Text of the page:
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Francisco de Zurbarán (Fuente de Cantos, Badajoz 1598-1664 Madrid) and Studio
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Francisco de Zurbarán (Fuente de Cantos, Badajoz 1598-1664 Madrid) and Studio

Saint Francis of Assisi in Prayer

Details
Francisco de Zurbarán (Fuente de Cantos, Badajoz 1598-1664 Madrid) and Studio
Saint Francis of Assisi in Prayer
oil on canvas
45 x 34 7/8 in. (114.3 x 88.6 cm.)

Provenance
Puig Palau, Barcelona.
Anonymous sale [The Property of a Lady]; Christie's, London, 7 July 2004, lot 75 (£229,250).

Literature
P. Guinard, Zurbarán et les pientres espagnols de la vie monastique, Paris, 1960, p. 252, no. 369, as 'Zurbarán'.
J. Gudiol, Zurbarán, London, 1977, p. 115, no. 474, fig. 426, as 'Zurbarán'.
Antiquaria, October 2004, p. 95, illustrated, as 'Zurbarán y taller'.
Archivo Espanol de Arte, 2005, no. 310, p. 218.
O. Delenda, Francisco de Zurbaran, 1598-1664, II, Madrid, 2010, p. 47, no. A-7, as 'Zurbarán y obrador'.

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Lot Essay

As Jonathan Brown notes, the iconography of Saint Francis underwent a shift in the late-16th century, when the ‘benevolent man of charity was transformed into a fervent penitent’ (J. Brown, ‘Patronage and Piety: Religious Imagery in the Art of Francisco de Zurbarán’, in J. Baticle (ed.), Zurbarán, exhibition catalogue, New York, 1987, p. 17). Zurbarán’s treatments of Saint Francis in the early-to-mid-17th century were exemplary, probably his most successful and iconic compositions. And though he returned to the subject on multiple occasions, this particular composition appears to be unique in his oeuvre.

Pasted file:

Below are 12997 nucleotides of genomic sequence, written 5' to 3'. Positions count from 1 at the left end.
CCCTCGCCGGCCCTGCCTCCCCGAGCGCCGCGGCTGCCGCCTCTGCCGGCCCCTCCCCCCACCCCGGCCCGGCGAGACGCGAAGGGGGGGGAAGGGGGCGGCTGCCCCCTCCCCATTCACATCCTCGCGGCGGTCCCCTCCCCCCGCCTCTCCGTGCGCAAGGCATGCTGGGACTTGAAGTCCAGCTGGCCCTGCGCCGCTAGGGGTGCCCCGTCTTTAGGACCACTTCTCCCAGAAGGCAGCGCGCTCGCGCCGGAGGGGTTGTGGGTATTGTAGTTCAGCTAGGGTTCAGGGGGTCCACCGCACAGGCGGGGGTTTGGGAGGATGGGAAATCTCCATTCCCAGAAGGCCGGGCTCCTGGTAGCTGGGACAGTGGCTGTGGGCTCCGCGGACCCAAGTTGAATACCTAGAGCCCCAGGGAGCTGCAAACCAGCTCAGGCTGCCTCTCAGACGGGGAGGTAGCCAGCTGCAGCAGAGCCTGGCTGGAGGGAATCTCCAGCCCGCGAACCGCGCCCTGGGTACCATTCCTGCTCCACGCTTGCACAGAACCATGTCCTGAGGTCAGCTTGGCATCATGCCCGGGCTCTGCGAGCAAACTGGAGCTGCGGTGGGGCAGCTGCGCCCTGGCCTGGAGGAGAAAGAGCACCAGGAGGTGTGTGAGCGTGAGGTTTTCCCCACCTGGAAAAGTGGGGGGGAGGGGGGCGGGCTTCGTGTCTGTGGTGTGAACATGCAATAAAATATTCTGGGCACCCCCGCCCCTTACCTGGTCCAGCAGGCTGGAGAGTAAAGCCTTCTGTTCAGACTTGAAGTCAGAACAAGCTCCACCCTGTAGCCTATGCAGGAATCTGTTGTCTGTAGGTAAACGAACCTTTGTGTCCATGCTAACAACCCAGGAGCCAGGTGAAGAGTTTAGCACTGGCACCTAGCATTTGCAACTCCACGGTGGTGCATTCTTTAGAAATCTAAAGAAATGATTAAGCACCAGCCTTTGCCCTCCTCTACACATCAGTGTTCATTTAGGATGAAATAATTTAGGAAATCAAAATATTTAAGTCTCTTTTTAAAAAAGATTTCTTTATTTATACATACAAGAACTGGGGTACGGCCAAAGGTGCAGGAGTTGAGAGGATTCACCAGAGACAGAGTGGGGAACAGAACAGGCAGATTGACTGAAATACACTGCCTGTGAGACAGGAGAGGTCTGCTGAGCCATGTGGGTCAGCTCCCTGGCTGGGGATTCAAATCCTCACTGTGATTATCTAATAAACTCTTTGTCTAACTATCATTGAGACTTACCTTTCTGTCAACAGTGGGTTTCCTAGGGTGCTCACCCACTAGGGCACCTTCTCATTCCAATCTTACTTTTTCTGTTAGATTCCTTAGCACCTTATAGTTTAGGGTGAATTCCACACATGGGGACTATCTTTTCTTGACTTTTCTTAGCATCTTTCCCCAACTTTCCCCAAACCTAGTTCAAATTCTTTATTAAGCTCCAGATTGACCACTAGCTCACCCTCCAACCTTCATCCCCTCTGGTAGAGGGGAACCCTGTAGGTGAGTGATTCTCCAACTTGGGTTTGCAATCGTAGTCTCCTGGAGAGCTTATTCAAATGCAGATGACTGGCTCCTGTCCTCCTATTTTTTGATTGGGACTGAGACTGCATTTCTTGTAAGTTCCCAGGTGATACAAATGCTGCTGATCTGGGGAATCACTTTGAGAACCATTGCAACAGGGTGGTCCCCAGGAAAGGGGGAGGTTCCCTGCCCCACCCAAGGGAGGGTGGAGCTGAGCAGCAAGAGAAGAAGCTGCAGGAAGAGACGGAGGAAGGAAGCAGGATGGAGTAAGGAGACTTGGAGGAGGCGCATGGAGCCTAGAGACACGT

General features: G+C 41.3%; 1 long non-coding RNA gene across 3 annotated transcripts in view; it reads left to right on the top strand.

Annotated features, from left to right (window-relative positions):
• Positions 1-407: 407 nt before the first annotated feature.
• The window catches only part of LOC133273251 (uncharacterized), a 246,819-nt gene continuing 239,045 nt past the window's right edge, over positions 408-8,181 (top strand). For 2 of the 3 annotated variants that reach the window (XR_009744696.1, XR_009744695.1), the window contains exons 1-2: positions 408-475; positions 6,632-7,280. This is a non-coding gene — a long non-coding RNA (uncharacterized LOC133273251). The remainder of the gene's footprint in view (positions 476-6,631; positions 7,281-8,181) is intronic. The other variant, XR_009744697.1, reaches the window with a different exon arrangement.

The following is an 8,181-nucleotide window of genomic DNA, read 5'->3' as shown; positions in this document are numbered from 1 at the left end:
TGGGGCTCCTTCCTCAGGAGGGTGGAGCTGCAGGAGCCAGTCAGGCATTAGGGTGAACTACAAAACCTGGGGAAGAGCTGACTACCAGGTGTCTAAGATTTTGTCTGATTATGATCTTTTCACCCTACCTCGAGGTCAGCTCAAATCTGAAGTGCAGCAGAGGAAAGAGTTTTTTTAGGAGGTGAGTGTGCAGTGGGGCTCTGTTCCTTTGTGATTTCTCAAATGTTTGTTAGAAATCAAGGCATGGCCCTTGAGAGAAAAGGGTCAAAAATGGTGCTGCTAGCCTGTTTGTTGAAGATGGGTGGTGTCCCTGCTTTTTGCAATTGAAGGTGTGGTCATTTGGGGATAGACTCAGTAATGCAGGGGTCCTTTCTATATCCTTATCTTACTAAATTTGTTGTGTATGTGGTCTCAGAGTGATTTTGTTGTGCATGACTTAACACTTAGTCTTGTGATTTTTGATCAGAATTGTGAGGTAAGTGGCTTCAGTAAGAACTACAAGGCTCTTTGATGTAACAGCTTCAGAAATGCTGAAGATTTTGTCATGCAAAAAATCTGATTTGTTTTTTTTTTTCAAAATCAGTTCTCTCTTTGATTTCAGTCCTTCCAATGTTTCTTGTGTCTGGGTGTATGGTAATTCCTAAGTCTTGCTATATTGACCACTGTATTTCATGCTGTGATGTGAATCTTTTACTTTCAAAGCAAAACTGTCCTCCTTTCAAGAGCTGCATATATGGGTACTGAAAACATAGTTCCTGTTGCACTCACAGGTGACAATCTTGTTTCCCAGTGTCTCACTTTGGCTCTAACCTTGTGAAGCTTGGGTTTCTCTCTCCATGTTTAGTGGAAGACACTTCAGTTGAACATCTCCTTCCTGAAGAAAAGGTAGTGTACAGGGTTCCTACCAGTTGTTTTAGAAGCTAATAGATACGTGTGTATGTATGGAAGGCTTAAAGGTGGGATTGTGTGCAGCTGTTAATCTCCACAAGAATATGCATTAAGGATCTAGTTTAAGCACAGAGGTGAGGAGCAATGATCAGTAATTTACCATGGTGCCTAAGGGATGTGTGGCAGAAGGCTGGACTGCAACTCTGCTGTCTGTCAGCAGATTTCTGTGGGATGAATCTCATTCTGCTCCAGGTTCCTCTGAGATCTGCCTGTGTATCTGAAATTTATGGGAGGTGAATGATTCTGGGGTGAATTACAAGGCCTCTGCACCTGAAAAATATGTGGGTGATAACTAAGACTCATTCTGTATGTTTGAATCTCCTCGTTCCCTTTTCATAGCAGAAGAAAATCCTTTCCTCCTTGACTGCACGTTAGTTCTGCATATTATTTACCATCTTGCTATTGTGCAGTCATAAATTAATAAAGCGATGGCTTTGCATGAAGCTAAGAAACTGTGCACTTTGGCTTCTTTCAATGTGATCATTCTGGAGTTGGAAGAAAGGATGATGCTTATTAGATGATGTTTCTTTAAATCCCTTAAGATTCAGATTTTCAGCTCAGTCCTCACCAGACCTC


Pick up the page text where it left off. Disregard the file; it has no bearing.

Until it was sold in these Rooms in 2004, the picture had remained in a private collection in Spain, and had not been seen in public. The style of his habit here would appear very similar to that in other variations (see for example the picture in the National Gallery, London, c. 1639, NG5655), with pieces cut from differently coloured cloth. Zurbarán explored the iconography of Saint Francis in a powerful and innovative manner, re-working the standard components of the composition: his cowl is either raised to obscure part or all of his face, or lowered; his hands are positioned at his waist or raised in prayer; sometimes he holds a skull; and he is either shown standing or kneeling. The lowered cowl here, revealing his face in profile, with his hands together in prayer, is a distinctive variation on this most iconic of representations.

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